Frears' other films include Western The Hi-Lo Country (1998), which won him the best director award at the Berlin Film Festival, High Fidelity (2000), which features a number of scenes where star John Cusack addresses the audience directly, Dirty Pretty Things (2002), and the British theatre comedy Mrs Henderson Presents (2005).

Frears returned to directing for television with The Deal (2003), which depicts an alleged deal between Tony Blair and Gordon Brown over which of them should become leader of the Labour Party in 1994.

Frears has also directed two films adapted from novels by Roddy Doyle, The Snapper (1993) and The Van (1996).

Frears holds the "David Lean Chair in Fiction Direction" at the National Film and Television School in Beaconsfield, where he teaches.

His 1992 film Hero, starring Dustin Hoffman, was a major box office disappointment. Frears was nominated for a Razzie Award for his direction of Mary Reilly.

His 2013 Irish adoption drama, Philomena, written by Jeff Pope and Steve Coogan, won the best screenplay award at the 2013 Venice Film Festival and the BAFTAS, and was nominated that year for Best Picture at the BAFTAs and the Academy Awards. It stars Coogan and Judi Dench, the same year, HBO released his television drama Muhammad Ali's Greatest Fight, which depicts the US supreme court deliberation over banning Muhammad Ali from boxing for refusing to serve in the Vietnam war.

His biopic of disgraced cycling champion Lance Armstrong, The Program, was premiered in the 2015 BFI London Film Festival.

Many of Frears' films are based on stories of living persons, but Frears has never met any of his subjects.[7]

Personal life[edit]

Frears lives in London with his wife, the painter Anne Rothenstein, and their two children, he also has two children from his previous marriage to Mary-Kay Wilmers.

Early in his career, Frears made a programme featuring the band the Scaffold and is name-checked ("Mr Frears had sticky out ears...") in their hit song "Lily the Pink".[8]

He was one of several celebrities who endorsed the parliamentary candidacy of the Green Party's Caroline Lucas at the 2015 general election.[9]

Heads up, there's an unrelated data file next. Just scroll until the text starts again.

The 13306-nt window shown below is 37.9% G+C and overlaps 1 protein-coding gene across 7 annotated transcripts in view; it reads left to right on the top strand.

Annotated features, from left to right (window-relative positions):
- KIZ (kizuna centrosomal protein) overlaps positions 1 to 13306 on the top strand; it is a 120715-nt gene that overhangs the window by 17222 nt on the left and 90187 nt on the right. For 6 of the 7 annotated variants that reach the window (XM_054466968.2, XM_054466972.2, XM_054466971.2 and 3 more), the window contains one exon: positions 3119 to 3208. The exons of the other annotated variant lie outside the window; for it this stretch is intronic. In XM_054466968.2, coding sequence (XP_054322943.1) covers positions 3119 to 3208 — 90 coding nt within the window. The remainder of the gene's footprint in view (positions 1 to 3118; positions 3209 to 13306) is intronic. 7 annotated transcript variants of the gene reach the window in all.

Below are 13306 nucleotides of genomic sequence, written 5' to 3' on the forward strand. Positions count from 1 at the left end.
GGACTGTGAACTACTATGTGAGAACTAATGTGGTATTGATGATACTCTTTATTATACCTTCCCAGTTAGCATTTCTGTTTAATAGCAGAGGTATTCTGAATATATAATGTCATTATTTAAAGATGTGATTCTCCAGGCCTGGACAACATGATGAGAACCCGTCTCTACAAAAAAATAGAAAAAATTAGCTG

Awards[edit]

Filmography[edit]

Frears at the Cardiff Film Festival in 2006 for the premiere of The Queen.

References[edit]

  1. ^ "The 100 most powerful people in British culture: 61-80". The Telegraph. 18 March 2016. 
  2. ^ "Stephen Frears Biography". Filmreference.com. Retrieved 2017-05-15. 
  3. ^ "Hidden Heritage Inspires Director" Archived 10 June 2008 at the Wayback Machine.
  4. ^ Naomi Pfefferman, "Frears and Pfeiffer reunite for Colette courtesan drama ‘Chéri’", Jewish Journal, 20 May 2009. Archived 21 December 2013 at the Wayback Machine.
  5. ^ "Nick Curtis, "'I hope you find it vulgar'"". Standard.co.uk. 2005-11-10. Retrieved 2017-05-15. 
  6. ^ "Film director returns to Gresham’s". Gresham's School, Norfolk. February 2017. Retrieved 17 September 2017. 
  7. ^ Husam sam Asi (2015-11-25), Stephen Frears on telling real life stories in cinema – Interview, retrieved 2016-04-03 
  8. ^ Scaffold, "Lily the Pink" lyrics.
  9. ^ Elgot, Jessica (24 April 2015). "Celebrities sign statement of support for Caroline Lucas – but not the Greens". The Guardian. London. Retrieved 23 July 2015. 
  10. ^ "Berlinale: 1996 Programme". berlinale.de. Retrieved 2012-01-01. 
  11. ^ "Berlinale: 1999 Prize Winners". berlinale.de. Retrieved 2012-01-29. 
  12. ^ "Stephen Frears reçoit les insignes de commandeur des Arts et des Lettres" (in French). Agence France-Presse. 18 March 2009. Retrieved 20 March 2009. 
  13. ^ "Award Winners". Odessa International Film Festival (in Russian). 

External links[edit]